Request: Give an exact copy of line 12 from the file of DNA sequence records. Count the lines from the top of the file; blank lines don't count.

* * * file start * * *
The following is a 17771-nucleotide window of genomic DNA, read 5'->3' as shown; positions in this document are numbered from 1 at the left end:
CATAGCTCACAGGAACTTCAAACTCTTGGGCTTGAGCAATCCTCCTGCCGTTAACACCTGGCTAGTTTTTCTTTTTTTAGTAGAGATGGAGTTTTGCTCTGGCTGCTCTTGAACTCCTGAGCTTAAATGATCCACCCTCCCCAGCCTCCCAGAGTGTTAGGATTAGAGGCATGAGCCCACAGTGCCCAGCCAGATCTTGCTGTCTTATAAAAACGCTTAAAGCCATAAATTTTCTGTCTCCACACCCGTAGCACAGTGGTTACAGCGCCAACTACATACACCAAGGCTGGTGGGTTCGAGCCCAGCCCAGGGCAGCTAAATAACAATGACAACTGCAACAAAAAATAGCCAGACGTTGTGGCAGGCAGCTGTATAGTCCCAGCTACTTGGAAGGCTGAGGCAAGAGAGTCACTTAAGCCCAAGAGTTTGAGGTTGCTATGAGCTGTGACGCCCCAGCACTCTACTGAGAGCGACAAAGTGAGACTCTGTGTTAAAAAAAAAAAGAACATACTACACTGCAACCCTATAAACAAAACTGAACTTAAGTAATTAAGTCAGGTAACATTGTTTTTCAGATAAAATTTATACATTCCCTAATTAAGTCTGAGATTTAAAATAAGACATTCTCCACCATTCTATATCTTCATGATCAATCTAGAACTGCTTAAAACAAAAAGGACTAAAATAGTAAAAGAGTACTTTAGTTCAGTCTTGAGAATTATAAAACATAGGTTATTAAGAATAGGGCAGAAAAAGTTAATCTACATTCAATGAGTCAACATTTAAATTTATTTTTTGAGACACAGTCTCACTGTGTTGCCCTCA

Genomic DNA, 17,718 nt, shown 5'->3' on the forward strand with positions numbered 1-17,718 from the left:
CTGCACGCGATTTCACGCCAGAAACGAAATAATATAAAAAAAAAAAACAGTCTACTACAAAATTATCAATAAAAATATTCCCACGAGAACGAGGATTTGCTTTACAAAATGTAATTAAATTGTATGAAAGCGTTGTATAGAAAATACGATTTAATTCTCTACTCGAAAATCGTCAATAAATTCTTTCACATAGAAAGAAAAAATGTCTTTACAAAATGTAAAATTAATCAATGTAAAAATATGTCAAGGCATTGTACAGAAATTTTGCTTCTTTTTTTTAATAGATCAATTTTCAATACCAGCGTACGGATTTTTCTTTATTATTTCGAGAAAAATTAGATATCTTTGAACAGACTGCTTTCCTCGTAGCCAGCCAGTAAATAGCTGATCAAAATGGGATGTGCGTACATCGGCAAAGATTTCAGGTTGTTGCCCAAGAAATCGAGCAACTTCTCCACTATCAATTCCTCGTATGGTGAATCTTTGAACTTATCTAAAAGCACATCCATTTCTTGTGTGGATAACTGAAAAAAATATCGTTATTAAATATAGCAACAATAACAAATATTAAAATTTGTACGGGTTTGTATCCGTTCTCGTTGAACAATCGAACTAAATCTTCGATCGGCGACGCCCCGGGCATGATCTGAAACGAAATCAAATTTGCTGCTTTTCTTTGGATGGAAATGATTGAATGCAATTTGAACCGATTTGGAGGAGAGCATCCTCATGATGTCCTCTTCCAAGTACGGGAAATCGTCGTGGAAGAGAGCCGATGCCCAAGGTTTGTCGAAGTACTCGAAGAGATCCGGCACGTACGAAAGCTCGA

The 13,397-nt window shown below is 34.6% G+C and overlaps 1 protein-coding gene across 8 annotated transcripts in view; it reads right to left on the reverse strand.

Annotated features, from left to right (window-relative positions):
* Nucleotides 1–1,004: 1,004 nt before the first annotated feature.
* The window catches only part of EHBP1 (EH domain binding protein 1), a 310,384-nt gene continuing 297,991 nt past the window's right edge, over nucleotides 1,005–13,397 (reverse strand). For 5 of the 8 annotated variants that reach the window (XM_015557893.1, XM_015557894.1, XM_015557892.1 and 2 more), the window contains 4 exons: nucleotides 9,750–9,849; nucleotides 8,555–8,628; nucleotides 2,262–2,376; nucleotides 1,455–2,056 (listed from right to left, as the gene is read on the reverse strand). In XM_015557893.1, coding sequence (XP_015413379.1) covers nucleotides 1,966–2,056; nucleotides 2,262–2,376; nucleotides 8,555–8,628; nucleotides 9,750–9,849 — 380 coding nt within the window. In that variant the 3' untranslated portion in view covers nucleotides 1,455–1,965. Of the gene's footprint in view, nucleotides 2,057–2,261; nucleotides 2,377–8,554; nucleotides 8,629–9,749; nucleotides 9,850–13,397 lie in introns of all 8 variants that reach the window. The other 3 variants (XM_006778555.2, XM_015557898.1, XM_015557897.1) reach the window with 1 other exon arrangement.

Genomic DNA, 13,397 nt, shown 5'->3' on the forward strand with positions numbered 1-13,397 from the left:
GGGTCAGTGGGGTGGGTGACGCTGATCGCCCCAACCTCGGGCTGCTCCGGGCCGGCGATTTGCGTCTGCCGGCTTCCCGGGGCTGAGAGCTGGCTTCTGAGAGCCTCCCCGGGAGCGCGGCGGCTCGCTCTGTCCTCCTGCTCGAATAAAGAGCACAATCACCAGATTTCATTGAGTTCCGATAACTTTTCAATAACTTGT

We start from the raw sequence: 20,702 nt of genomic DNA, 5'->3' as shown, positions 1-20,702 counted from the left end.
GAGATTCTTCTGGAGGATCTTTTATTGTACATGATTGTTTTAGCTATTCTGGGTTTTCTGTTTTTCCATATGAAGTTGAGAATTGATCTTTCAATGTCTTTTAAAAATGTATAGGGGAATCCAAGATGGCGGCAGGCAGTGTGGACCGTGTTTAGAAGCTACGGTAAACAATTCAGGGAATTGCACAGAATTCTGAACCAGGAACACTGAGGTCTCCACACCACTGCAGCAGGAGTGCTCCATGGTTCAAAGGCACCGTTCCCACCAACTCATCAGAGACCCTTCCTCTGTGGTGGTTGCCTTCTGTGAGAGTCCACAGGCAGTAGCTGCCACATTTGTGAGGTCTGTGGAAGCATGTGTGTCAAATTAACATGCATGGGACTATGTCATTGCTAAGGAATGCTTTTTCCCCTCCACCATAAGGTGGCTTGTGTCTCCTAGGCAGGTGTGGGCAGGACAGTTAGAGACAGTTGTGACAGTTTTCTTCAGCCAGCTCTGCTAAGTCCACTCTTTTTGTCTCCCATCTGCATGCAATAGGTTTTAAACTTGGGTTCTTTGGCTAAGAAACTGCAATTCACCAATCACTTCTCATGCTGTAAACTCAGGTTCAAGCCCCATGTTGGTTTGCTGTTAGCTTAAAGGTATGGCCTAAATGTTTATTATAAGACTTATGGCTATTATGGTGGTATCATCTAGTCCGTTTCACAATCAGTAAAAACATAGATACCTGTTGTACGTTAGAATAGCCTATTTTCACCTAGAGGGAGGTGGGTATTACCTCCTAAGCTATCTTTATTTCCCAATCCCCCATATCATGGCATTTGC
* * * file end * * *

GAGATTCTTCTGGAGGATCTTTTATTGTACATGATTGTTTTAGCTATTCTGGGTTTTCTGTTTTTCCATATGAAGTTGAGAATTGATCTTTCAATGTCTTTTAAAAATGTATAGGGGAATCCAAGATGGCGGCAGGCAGTGTGGACCGTGTTTAGAAGCTACGGTAAACAATTCAGGGAATTGCACAGAATTCTGAACCAGGAACACTGAGGTCTCCACACCACTGCAGCAGGAGTGCTCCATGGTTCAAAGGCACCGTTCCCACCAACTCATCAGAGACCCTTCCTCTGTGGTGGTTGCCTTCTGTGAGAGTCCACAGGCAGTAGCTGCCACATTTGTGAGGTCTGTGGAAGCATGTGTGTCAAATTAACATGCATGGGACTATGTCATTGCTAAGGAATGCTTTTTCCCCTCCACCATAAGGTGGCTTGTGTCTCCTAGGCAGGTGTGGGCAGGACAGTTAGAGACAGTTGTGACAGTTTTCTTCAGCCAGCTCTGCTAAGTCCACTCTTTTTGTCTCCCATCTGCATGCAATAGGTTTTAAACTTGGGTTCTTTGGCTAAGAAACTGCAATTCACCAATCACTTCTCATGCTGTAAACTCAGGTTCAAGCCCCATGTTGGTTTGCTGTTAGCTTAAAGGTATGGCCTAAATGTTTATTATAAGACTTATGGCTATTATGGTGGTATCATCTAGTCCGTTTCACAATCAGTAAAAACATAGATACCTGTTGTACGTTAGAATAGCCTATTTTCACCTAGAGGGAGGTGGGTATTACCTCCTAAGCTATCTTTATTTCCCAATCCCCCATATCATGGCATTTGC